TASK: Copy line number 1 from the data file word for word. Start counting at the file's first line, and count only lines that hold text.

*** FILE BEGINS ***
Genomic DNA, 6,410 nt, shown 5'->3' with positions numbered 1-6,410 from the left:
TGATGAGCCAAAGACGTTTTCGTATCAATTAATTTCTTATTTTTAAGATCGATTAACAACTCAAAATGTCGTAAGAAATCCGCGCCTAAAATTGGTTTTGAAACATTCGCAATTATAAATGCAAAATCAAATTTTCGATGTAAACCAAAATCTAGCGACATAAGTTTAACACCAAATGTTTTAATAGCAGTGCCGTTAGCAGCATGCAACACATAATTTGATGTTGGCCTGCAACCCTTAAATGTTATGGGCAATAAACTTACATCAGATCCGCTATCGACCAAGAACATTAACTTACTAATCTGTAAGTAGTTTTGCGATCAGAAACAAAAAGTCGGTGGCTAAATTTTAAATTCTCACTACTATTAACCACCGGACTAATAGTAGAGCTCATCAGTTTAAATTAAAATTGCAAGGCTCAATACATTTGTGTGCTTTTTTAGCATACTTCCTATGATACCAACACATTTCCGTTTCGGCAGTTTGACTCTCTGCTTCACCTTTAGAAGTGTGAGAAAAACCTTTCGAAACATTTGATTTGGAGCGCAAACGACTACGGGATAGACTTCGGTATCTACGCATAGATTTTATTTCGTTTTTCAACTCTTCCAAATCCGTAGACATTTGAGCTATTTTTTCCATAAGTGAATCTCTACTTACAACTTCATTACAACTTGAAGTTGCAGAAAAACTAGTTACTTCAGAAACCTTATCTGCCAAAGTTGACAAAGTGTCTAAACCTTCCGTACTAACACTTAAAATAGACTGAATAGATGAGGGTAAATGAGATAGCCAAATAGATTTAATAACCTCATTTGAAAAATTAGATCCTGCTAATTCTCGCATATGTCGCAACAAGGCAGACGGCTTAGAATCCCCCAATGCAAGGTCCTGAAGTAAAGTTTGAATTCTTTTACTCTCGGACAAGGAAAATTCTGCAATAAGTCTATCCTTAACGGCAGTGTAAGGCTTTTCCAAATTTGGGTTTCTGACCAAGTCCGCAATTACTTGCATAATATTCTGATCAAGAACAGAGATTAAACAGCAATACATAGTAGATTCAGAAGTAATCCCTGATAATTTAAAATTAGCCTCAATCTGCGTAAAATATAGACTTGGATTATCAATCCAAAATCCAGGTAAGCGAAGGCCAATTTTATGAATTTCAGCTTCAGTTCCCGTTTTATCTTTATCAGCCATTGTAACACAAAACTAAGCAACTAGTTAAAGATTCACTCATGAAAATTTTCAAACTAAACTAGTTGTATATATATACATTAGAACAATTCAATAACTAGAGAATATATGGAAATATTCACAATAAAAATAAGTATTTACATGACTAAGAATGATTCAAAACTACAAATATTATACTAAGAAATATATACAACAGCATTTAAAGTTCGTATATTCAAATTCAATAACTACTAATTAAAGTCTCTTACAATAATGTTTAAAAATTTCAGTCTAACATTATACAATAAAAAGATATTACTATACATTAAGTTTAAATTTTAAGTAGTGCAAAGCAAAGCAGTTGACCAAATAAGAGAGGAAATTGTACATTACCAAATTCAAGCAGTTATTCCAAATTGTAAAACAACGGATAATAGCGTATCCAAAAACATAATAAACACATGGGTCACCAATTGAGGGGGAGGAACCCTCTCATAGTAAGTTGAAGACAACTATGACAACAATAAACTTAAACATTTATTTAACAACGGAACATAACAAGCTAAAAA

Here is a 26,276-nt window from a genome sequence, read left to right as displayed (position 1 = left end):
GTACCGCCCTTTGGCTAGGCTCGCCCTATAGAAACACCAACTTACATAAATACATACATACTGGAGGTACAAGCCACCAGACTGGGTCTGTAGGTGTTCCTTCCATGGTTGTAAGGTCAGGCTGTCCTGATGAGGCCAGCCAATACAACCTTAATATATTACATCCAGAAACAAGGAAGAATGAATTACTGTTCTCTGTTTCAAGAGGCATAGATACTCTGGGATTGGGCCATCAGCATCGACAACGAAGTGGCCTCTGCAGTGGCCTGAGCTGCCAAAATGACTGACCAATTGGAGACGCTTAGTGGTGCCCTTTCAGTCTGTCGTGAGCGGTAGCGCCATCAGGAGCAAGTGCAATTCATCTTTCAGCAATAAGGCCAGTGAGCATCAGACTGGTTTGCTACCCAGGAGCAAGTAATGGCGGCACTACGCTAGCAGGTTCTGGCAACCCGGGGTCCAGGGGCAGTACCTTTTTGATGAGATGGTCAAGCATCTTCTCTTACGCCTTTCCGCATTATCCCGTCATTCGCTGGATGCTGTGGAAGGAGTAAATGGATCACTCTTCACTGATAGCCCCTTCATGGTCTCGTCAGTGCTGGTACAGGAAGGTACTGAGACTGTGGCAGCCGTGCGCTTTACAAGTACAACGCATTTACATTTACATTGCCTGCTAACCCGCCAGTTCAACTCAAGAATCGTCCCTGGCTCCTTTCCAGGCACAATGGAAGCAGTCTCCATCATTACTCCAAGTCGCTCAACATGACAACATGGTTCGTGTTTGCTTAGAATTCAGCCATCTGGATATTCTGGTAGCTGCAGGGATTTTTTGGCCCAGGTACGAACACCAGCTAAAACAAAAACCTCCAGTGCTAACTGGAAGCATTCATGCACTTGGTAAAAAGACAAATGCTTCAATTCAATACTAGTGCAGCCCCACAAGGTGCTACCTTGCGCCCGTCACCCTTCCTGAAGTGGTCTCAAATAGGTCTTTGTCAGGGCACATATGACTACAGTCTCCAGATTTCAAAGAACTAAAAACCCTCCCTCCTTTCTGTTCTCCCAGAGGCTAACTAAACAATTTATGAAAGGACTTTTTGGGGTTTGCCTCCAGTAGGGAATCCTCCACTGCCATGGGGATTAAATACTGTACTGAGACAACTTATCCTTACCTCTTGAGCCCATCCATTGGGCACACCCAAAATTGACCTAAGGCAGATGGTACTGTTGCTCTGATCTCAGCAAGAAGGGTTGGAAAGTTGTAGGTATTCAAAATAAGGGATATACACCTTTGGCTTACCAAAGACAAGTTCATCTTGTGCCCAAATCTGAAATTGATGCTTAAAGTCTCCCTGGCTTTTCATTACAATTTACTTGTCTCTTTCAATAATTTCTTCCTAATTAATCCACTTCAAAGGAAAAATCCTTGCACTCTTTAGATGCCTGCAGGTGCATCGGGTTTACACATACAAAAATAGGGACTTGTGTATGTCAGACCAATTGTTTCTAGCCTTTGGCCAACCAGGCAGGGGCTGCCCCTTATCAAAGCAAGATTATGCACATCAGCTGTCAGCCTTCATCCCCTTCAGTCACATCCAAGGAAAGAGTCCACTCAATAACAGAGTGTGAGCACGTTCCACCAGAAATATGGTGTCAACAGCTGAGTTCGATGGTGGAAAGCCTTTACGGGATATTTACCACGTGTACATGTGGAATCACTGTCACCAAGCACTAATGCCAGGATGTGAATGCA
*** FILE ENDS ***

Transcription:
Genomic DNA, 6,410 nt, shown 5'->3' with positions numbered 1-6,410 from the left: